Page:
The global north is again becoming a major producer of oil and gas, rather than just a consumer. How might this shift reverberate in global politics?

This is really a US phenomenon and I am not sure that it changes global politics. It could have an impact on oil and gas prices, which will possibly give a boost to the weak global economy. It could make Asia more dependent on sources of North American natural gas. But, all in all, it is possible that not much will change in the geopolitical arena.

How will this shift affect the strategic thinking of major non-Western producers, like Russia, Saudi Arabia and other Gulf states?

Saudi Arabia and the Gulf states were already focused on the rise of the Asian economies, which have been their biggest customers for nearly a decade. Short anecdote: Saudi Arabia’s biggest customer for crude oil is China. Saudi Aramco’s CEO reportedly goes to China nearly every other month and visits the US (the previous number-one client) only once a year. Whether this is true or not, the Gulf Arabs are giving Asia a lot more attention and creating a solid link between the western and eastern ends of the continent. That shift, however, does not change the role of the US in the Gulf — it will maintain the Fifth Fleet and other bases there as the guardians of oil export routes and deterrents to potential attacks on the region’s oil facilities. It is highly unlikely that the Chinese would want to assume this role, even if they could. Interestingly, the Indians are now cooperating with the US in patrolling the sea lanes.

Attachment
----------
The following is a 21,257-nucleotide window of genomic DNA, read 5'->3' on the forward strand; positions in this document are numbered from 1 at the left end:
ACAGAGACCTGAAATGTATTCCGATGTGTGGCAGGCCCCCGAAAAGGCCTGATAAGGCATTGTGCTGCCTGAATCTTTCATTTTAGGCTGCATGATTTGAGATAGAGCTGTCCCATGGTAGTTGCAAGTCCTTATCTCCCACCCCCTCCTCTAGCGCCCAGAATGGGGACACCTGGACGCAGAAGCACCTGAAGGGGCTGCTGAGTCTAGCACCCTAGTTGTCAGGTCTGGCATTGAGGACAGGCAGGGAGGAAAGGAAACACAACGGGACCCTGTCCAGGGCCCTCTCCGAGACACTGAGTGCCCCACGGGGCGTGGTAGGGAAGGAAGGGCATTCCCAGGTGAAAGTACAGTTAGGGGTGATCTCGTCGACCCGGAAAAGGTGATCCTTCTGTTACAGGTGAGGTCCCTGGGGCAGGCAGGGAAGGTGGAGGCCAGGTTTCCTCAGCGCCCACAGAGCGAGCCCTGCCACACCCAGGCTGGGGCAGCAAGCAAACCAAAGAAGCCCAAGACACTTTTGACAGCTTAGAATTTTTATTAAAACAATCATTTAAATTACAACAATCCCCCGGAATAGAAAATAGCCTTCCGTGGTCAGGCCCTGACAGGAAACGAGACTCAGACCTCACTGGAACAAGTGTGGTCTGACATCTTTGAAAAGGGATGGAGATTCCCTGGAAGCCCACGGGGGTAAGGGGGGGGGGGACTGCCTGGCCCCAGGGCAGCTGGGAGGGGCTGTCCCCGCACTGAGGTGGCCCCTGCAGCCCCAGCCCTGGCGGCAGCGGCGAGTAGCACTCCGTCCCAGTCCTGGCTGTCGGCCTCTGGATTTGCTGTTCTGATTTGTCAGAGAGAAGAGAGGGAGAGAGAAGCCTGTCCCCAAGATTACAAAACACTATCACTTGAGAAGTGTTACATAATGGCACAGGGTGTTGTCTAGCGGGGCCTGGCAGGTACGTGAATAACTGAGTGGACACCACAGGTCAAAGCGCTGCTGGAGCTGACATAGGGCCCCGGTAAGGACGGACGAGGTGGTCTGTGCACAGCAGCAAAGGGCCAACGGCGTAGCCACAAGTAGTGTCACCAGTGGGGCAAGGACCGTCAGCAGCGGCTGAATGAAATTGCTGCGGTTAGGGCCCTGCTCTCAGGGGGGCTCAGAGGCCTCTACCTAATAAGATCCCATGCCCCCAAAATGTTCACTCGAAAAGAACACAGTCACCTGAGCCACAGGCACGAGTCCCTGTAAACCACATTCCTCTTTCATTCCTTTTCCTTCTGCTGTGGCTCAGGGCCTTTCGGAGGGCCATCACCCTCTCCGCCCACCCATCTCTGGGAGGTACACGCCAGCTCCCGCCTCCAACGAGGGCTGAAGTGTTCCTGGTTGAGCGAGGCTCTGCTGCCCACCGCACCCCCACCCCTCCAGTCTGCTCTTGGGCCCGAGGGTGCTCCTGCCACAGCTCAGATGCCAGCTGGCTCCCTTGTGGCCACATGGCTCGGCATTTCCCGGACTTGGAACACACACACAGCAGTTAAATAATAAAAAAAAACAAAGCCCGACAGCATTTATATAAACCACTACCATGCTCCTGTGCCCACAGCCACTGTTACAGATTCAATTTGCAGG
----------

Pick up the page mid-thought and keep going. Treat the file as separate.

As for Russia, it had largely concentrated over the last decade on “hard-wiring” itself with pipelines to “Old Europe” and promoting LNG extraction with the goal of exporting gas to the US. Moscow saw these projects as a way to revive its geopolitical fortunes. But two things happened: Europe went into a deep recession and gas demand fell; and the US remained self-sufficient in gas. So now Russia may have to start the process of reorienting itself to sell gas to China. The Chinese, however, are suspicious of the stability of Russian gas supplies. I think they will only become “hard-wired” to Russian gas when they have secured sufficient supplies of pipeline gas from Central Asia, LNG from Australia and the Middle East, and new supplies, possibly from the US and Canada. Then they can feel they have options in case of Russian interruptions.

The Carter Doctrine of 1980 enshrined the notion that it is a vital US interest to protect the Persian Gulf oil patch and the sea lanes that connect it to world markets. This idea has endured despite fluctuations in how much oil the US itself imports from the Gulf. Is there any reason to think that the US strategic interest in the Persian Gulf will wane?

No. Why would the US give up such a geostrategic asset when its potential geopolitical rival, China, is so dependent on the Gulf for crude oil supplies?

How to cite this article:

Chris Toensing "Six Questions for Fareed Mohamedi," Middle East Report Online, November 07, 2012.